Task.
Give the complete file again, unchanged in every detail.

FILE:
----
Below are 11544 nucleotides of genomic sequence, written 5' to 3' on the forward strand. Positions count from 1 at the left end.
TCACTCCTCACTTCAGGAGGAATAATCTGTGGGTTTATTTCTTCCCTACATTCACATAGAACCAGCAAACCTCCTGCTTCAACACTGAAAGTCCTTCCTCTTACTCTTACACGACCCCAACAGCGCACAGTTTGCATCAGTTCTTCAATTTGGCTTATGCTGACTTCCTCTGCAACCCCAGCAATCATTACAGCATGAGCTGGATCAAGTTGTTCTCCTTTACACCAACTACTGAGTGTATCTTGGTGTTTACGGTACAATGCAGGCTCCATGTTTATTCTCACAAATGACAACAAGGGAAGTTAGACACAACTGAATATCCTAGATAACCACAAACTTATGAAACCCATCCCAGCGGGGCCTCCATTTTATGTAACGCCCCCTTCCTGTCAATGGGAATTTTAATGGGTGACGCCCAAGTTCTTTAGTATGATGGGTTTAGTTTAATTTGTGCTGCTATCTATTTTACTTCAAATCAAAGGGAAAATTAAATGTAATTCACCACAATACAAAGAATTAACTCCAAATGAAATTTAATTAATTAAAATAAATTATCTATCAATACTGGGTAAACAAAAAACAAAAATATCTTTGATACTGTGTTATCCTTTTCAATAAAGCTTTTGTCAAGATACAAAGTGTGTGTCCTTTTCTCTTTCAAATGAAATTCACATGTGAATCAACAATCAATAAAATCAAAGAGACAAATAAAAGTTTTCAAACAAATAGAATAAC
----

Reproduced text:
Below are 11544 nucleotides of genomic sequence, written 5' to 3' on the forward strand. Positions count from 1 at the left end.
TCACTCCTCACTTCAGGAGGAATAATCTGTGGGTTTATTTCTTCCCTACATTCACATAGAACCAGCAAACCTCCTGCTTCAACACTGAAAGTCCTTCCTCTTACTCTTACACGACCCCAACAGCGCACAGTTTGCATCAGTTCTTCAATTTGGCTTATGCTGACTTCCTCTGCAACCCCAGCAATCATTACAGCATGAGCTGGATCAAGTTGTTCTCCTTTACACCAACTACTGAGTGTATCTTGGTGTTTACGGTACAATGCAGGCTCCATGTTTATTCTCACAAATGACAACAAGGGAAGTTAGACACAACTGAATATCCTAGATAACCACAAACTTATGAAACCCATCCCAGCGGGGCCTCCATTTTATGTAACGCCCCCTTCCTGTCAATGGGAATTTTAATGGGTGACGCCCAAGTTCTTTAGTATGATGGGTTTAGTTTAATTTGTGCTGCTATCTATTTTACTTCAAATCAAAGGGAAAATTAAATGTAATTCACCACAATACAAAGAATTAACTCCAAATGAAATTTAATTAATTAAAATAAATTATCTATCAATACTGGGTAAACAAAAAACAAAAATATCTTTGATACTGTGTTATCCTTTTCAATAAAGCTTTTGTCAAGATACAAAGTGTGTGTCCTTTTCTCTTTCAAATGAAATTCACATGTGAATCAACAATCAATAAAATCAAAGAGACAAATAAAAGTTTTCAAACAAATAGAATAAC